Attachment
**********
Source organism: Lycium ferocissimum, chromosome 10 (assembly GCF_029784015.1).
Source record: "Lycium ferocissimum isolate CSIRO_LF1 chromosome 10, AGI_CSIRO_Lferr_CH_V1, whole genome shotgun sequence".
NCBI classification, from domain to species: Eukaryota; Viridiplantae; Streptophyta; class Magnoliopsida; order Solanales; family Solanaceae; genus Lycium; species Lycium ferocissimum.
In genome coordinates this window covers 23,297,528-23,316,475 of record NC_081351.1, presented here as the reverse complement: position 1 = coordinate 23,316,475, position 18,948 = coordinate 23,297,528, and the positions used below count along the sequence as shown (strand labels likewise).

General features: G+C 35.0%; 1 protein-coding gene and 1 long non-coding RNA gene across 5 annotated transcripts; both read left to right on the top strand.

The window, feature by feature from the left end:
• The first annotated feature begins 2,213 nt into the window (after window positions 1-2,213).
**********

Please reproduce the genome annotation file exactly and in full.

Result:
Source organism: Lycium ferocissimum, chromosome 10 (assembly GCF_029784015.1).
Source record: "Lycium ferocissimum isolate CSIRO_LF1 chromosome 10, AGI_CSIRO_Lferr_CH_V1, whole genome shotgun sequence".
NCBI classification, from domain to species: Eukaryota; Viridiplantae; Streptophyta; class Magnoliopsida; order Solanales; family Solanaceae; genus Lycium; species Lycium ferocissimum.
In genome coordinates this window covers 23,297,528-23,316,475 of record NC_081351.1, presented here as the reverse complement: position 1 = coordinate 23,316,475, position 18,948 = coordinate 23,297,528, and the positions used below count along the sequence as shown (strand labels likewise).

General features: G+C 35.0%; 1 protein-coding gene and 1 long non-coding RNA gene across 5 annotated transcripts; both read left to right on the top strand.

The window, feature by feature from the left end:
• The first annotated feature begins 2,213 nt into the window (after window positions 1-2,213).